... may be pleasant enough, but, commit it to paper, the fault carries its own punishment. The recurrence of that everlasting first pronoun becomes a real stumbling-block to one at last. Yet there is no evading it, unless you cast your story into a curt, succinct diary; to carry this off effectively, requires a succession of incidents, more varied and important than ...
— Border and Bastille • George A. Lawrence

... distant formal bow and the familiar grasp round the waist, I ventured, in my careless way, to talk of friendship in rather ambiguous terms; and after her return to - , I wrote her in the same terms. Miss, construing my remarks further than even I intended, flew off in a tangent of female dignity and reserve, like a mounting lark in an April morning; and wrote me an answer which measured out very completely what an immense way I had to travel before I could reach the climate of her favours. ...
— Familiar Studies of Men & Books • Robert Louis Stevenson

... exhibit their national characteristics. The British attaches represent the Belgravian of the London magazines; their hair parted just a line off the exact centre, their soft eye only one degree firmer than those of their sisters', while their beautiful, long side-whiskers are wonderful to behold. The Spanish gentlemen one recognizes by their close-shorn black heads and smooth faces, all courtesy, inevitable pride and secretiveness, ...
— Perley's Reminiscences, Vol. 1-2 - of Sixty Years in the National Metropolis • Benjamin Perley Poore

... photographs, a pair of coloured prints after Wilkie and Mulready, and a French lithograph with the legend: 'Le brigade du General Lepasset brulant son drapeau devant Metz.' Under the stilts of the house a stove was rusting, till we drew it forth and put it in commission. Not far off was the burrow in the coral whence we supplied ourselves with brackish water. There was live stock, besides, on the estate—cocks and hens and a brace of ill-regulated cats, whom Taniera came every morning with the sun to feed on grated cocoa-nut. His voice was our ...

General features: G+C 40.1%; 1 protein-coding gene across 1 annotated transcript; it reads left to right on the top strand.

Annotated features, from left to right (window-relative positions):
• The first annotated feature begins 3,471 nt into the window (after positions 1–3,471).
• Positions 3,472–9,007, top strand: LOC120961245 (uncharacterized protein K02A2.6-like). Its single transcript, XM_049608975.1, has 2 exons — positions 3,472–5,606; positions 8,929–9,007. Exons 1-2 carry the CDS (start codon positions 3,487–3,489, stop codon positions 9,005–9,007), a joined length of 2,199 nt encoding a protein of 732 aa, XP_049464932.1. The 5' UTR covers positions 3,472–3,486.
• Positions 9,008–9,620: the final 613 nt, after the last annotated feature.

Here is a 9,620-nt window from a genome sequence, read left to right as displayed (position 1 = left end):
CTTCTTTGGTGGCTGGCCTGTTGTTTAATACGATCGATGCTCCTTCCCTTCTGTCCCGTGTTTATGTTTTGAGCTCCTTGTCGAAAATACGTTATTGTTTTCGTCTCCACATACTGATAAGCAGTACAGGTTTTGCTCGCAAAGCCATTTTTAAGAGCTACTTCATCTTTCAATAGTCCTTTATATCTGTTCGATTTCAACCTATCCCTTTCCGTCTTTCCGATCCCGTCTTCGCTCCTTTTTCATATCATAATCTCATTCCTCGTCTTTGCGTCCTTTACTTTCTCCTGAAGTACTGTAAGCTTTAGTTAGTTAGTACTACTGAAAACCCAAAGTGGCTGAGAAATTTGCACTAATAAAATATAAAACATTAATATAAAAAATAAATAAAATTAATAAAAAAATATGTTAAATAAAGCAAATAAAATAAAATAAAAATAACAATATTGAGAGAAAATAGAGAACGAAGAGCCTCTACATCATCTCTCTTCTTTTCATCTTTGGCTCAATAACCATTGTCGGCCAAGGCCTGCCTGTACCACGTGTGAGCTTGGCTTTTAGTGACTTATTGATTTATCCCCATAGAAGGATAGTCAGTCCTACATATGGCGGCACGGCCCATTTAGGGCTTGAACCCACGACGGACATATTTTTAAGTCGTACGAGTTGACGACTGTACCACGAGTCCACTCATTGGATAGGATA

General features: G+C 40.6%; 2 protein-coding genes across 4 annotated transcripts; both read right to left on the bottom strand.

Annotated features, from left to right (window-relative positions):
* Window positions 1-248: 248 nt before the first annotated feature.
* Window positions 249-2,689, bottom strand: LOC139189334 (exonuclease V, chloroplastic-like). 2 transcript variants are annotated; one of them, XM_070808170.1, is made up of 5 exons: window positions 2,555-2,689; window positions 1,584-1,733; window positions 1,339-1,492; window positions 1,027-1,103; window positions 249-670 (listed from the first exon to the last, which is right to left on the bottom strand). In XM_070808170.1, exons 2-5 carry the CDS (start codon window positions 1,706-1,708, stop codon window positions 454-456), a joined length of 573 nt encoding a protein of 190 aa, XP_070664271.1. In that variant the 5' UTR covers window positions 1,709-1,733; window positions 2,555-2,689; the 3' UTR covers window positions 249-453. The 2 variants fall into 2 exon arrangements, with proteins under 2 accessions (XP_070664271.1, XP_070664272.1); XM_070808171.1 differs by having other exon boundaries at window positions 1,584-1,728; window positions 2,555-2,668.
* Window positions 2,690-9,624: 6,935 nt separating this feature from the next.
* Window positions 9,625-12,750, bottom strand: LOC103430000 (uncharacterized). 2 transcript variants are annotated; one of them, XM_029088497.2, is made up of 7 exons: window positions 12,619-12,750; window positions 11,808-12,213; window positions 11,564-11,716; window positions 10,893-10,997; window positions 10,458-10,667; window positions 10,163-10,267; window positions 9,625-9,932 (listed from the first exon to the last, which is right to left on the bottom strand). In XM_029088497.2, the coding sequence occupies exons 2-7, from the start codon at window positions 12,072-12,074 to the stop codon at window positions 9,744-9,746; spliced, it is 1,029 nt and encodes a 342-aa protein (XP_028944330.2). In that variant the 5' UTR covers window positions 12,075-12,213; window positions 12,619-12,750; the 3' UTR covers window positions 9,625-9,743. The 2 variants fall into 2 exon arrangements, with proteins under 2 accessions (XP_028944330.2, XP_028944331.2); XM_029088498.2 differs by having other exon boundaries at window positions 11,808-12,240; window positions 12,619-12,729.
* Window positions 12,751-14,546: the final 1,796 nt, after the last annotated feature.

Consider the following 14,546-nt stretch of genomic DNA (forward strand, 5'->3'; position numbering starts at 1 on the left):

— In the South Seas • Robert Louis Stevenson

... him. The following morning, just one month after his arrival at Sandy Hook, Hudson weighed anchor for the last time and coming out of the mouth of the great river, in the which he had run so far, he set all sail and steered off again into ...
— Peter Stuyvesant, the Last Dutch Governor of New Amsterdam • John S. C. Abbott

... made the distance back to the city Dundee had shrugged off the riddle and was concentrating on all the facts he knew regarding the Maginty case. It was his first real assignment from Sanderson, and he ...
— Murder at Bridge • Anne Austin

... father Ld. Keeper of the Great Seal, in the 41st year of his age—'tis said the youngest Lord Keeper that ever had been. He looked very young, and wearing his own hair made him appear yet more so, which the queen observing, obliged him to cut it off, telling him the world would say she had given the seals ...
— A Book About Lawyers • John Cordy Jeaffreson

... animals; and some of the caravan men placidly smoked their kalians, while others packed up their bundles to make ready for their departure as soon as the moon should rise. In another corner of the courtyard my own caravan man groomed the mules, and around a big flame a little further off a crowd of admiring natives gazed open-mouthed at Sadek boiling a chicken and ...
— Across Coveted Lands - or a Journey from Flushing (Holland) to Calcutta Overland • Arnold Henry Savage Landor

... speak. He corresponded with Philip, with Margaret of Parma, with every one. He wrote folios to the Duchess when they were in the same palace. He would write letters forty pages long to the King, and send off another courier on the same day with two or three additional despatches of identical date. Such prolixity enchanted the King, whose greediness for business epistles was insatiable. The painstaking monarch toiled, pen ...
— The Rise of the Dutch Republic, 1555-1566 • John Lothrop Motley